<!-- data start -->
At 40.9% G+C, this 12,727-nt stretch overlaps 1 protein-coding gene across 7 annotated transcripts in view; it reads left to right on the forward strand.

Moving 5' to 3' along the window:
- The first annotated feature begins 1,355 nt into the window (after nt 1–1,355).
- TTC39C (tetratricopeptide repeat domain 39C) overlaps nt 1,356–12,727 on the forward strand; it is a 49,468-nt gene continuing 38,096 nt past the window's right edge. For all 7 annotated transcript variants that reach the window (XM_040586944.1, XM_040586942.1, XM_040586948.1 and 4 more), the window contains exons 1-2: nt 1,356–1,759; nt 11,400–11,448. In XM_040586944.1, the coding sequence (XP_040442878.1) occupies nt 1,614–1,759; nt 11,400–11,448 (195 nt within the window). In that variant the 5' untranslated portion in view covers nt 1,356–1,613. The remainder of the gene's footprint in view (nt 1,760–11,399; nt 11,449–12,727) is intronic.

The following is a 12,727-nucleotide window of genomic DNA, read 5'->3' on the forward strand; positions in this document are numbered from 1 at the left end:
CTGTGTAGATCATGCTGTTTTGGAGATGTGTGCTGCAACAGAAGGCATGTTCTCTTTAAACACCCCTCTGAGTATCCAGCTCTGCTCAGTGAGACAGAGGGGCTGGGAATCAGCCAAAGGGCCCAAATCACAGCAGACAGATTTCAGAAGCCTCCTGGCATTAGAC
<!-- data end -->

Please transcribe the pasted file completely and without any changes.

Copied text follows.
At 40.9% G+C, this 12,727-nt stretch overlaps 1 protein-coding gene across 7 annotated transcripts in view; it reads left to right on the forward strand.

Moving 5' to 3' along the window:
- The first annotated feature begins 1,355 nt into the window (after nt 1–1,355).
- TTC39C (tetratricopeptide repeat domain 39C) overlaps nt 1,356–12,727 on the forward strand; it is a 49,468-nt gene continuing 38,096 nt past the window's right edge. For all 7 annotated transcript variants that reach the window (XM_040586944.1, XM_040586942.1, XM_040586948.1 and 4 more), the window contains exons 1-2: nt 1,356–1,759; nt 11,400–11,448. In XM_040586944.1, the coding sequence (XP_040442878.1) occupies nt 1,614–1,759; nt 11,400–11,448 (195 nt within the window). In that variant the 5' untranslated portion in view covers nt 1,356–1,613. The remainder of the gene's footprint in view (nt 1,760–11,399; nt 11,449–12,727) is intronic.

The following is a 12,727-nucleotide window of genomic DNA, read 5'->3' on the forward strand; positions in this document are numbered from 1 at the left end:
CTGTGTAGATCATGCTGTTTTGGAGATGTGTGCTGCAACAGAAGGCATGTTCTCTTTAAACACCCCTCTGAGTATCCAGCTCTGCTCAGTGAGACAGAGGGGCTGGGAATCAGCCAAAGGGCCCAAATCACAGCAGACAGATTTCAGAAGCCTCCTGGCATTAGAC